In the Beginning, There Were Updates
This month marks the 15th anniversary of SaaS—or “software as a service.” Prior to its widespread adoption, end users had to install frequent updates, software and hardware uptime often required expensive consultants and sys admins, and companies hoarded data inside their own castles (or servers).
Before SaaS, central computing and service companies described themselves as ASPs (application service providers). This model existed for quite a long time–arguably since the 1960s–but lacked several components of success. Then, Salesforce launched in February of 1999 and began a rally cry of “no more software!” But like all pioneering tech solutions SaaS was originally met with backlash and skepticism.
“IT people worried that they were going to lose their jobs,” said Brian Flood, OpenDNS’s Business Systems and Analysis Manager and resident SaaS expert. “They said, ‘We’re never going to trust that our data is safe in someone else’s servers.’”
However, the benefits of the SaaS model soon overwhelmed the objections.
Why did SaaS become so essential for the enterprise? Several reasons, but a few stood out as being key to massive growth: speed (of both implementation and administration), cost (although heavily debated, generally lower initially than traditional products), and maintenance (or lack thereof).
The success of early SaaS companies also paved the way for more “as-a-service” verticals to take off. This evolution ultimately led to a new computing landscape and the need for new security solutions that aligned with the SaaS model—security-as-a-service.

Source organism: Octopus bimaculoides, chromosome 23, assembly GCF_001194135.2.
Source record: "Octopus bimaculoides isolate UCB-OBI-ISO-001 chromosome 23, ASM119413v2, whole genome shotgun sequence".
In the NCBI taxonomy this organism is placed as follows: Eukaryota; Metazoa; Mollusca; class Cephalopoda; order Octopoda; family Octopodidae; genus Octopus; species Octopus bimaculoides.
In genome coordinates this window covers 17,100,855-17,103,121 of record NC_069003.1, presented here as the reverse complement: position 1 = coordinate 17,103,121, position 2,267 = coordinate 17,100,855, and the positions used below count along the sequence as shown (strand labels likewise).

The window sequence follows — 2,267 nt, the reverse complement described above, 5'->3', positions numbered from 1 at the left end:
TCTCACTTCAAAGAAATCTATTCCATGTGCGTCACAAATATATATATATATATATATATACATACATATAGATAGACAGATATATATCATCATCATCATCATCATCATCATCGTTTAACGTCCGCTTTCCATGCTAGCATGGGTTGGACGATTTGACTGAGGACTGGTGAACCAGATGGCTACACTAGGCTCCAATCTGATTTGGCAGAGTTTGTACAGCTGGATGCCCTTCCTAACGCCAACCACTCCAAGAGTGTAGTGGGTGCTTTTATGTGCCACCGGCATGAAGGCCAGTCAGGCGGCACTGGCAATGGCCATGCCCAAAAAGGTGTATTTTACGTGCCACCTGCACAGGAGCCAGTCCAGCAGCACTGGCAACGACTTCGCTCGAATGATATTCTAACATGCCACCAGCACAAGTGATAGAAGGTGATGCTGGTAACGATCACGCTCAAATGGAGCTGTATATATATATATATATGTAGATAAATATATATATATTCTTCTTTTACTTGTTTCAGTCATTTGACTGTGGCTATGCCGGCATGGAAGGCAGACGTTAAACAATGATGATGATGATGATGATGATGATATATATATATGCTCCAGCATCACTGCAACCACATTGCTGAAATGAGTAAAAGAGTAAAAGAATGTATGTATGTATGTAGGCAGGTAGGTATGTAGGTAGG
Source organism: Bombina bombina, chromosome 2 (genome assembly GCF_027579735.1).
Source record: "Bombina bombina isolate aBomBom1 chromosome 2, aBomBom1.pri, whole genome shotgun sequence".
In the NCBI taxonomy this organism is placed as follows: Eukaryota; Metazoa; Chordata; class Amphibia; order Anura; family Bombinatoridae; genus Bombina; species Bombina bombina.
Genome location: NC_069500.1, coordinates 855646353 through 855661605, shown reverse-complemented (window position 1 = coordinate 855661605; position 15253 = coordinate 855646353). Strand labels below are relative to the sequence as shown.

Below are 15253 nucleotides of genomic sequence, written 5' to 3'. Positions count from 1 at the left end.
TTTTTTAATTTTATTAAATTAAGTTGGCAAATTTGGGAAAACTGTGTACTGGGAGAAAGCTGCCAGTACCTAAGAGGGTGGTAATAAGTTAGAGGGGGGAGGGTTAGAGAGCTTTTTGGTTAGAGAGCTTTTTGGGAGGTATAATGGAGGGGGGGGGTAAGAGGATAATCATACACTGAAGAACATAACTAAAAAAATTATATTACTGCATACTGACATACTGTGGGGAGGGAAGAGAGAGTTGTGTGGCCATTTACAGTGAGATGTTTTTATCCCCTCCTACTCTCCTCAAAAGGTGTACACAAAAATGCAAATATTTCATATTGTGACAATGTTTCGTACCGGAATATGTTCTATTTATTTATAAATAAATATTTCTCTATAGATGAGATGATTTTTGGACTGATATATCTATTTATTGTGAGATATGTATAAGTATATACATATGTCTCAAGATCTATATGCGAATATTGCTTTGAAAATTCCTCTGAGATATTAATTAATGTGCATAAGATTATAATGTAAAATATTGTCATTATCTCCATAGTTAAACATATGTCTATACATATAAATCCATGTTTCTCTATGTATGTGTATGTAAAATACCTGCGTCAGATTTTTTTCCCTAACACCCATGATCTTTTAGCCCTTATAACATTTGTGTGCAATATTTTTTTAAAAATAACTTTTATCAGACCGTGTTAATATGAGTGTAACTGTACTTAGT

SaaS + Security: Protecting the Roaming Workforce
Back in 2012, OpenDNS CEO David Ulevitch spoke to GigaOm on the very promise of security as a service when he said, “One thing that’s easier now than it ever has been is to raise the bar for security. And there’s now a way to do that without trading off user experience or performance.”
Cloud-based network security services complement traditional systems, and protect the modern workforce—roaming employees who rely on SaaS business applications and WiFi networks to do their jobs anywhere, at any time.
Prior to when software as a service became the norm, the office wasn’t only a place you went, it was a place you had to go. Accessing corporate systems and data outside the office network was not easy—especially if you wanted to have a modicum of security.
And although SaaS adoption grew in the enterprise space, security solutions remained focused on the network perimeter even in the midst of a massive migration to remote computing. While attackers found new vectors to exploit in the cloud, the security industry responded by building higher castle walls—soon rendered useless as employees continued working off the corporate network. Realizing they could easily bypass signature-based solutions with speed and social engineering, attackers began quickly outpacing conventional security technology.
By taking advantage of the same benefits that software as a service used to conquer the business world (speed, lower costs, less maintenance), security as a service is a powerful defense in the fight against modern threats—network boundaries are no longer a limiting factor. In fact, Gartner predicts that the ‘cloud-based security services market, which includes secure email or web gateways, identity and access management (IAM), remote vulnerability assessment, security information and event management will hit $4.13 billion by 2017.
As an indispensable part of the cloud technology stack, security as a service is essential in ensuring remote workers are protected. As the importance of network security becomes more visible with every breach that’s covered in the media, we can thank the original SaaS for blazing the innovation trail.
To learn more about the industry’s leading SaaS players including OpenDNS CEO David Ulevitch, read our post on the First Annual SaaStr event where successful SaaS founders shared their playbooks.
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